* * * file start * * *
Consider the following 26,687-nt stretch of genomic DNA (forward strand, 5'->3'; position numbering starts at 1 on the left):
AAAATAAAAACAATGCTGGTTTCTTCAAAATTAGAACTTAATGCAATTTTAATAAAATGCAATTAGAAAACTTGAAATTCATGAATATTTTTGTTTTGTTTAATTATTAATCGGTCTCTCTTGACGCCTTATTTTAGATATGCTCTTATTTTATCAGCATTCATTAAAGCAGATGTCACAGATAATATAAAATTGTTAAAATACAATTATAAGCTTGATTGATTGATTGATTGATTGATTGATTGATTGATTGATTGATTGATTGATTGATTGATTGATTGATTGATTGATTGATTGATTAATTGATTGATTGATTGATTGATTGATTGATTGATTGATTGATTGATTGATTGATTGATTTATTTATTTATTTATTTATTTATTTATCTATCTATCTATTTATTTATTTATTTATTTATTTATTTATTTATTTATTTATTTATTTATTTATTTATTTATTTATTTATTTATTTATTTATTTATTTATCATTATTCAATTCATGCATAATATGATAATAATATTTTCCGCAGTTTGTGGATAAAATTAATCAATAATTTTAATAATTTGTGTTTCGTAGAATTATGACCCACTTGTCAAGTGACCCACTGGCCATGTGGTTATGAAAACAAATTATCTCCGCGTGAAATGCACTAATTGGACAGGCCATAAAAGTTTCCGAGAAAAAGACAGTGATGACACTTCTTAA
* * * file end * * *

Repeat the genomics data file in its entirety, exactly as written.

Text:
Consider the following 26,687-nt stretch of genomic DNA (forward strand, 5'->3'; position numbering starts at 1 on the left):
AAAATAAAAACAATGCTGGTTTCTTCAAAATTAGAACTTAATGCAATTTTAATAAAATGCAATTAGAAAACTTGAAATTCATGAATATTTTTGTTTTGTTTAATTATTAATCGGTCTCTCTTGACGCCTTATTTTAGATATGCTCTTATTTTATCAGCATTCATTAAAGCAGATGTCACAGATAATATAAAATTGTTAAAATACAATTATAAGCTTGATTGATTGATTGATTGATTGATTGATTGATTGATTGATTGATTGATTGATTGATTGATTGATTGATTGATTGATTGATTGATTAATTGATTGATTGATTGATTGATTGATTGATTGATTGATTGATTGATTGATTGATTGATTTATTTATTTATTTATTTATTTATTTATCTATCTATCTATTTATTTATTTATTTATTTATTTATTTATTTATTTATTTATTTATTTATTTATTTATTTATTTATTTATTTATTTATTTATTTATTTATCATTATTCAATTCATGCATAATATGATAATAATATTTTCCGCAGTTTGTGGATAAAATTAATCAATAATTTTAATAATTTGTGTTTCGTAGAATTATGACCCACTTGTCAAGTGACCCACTGGCCATGTGGTTATGAAAACAAATTATCTCCGCGTGAAATGCACTAATTGGACAGGCCATAAAAGTTTCCGAGAAAAAGACAGTGATGACACTTCTTAA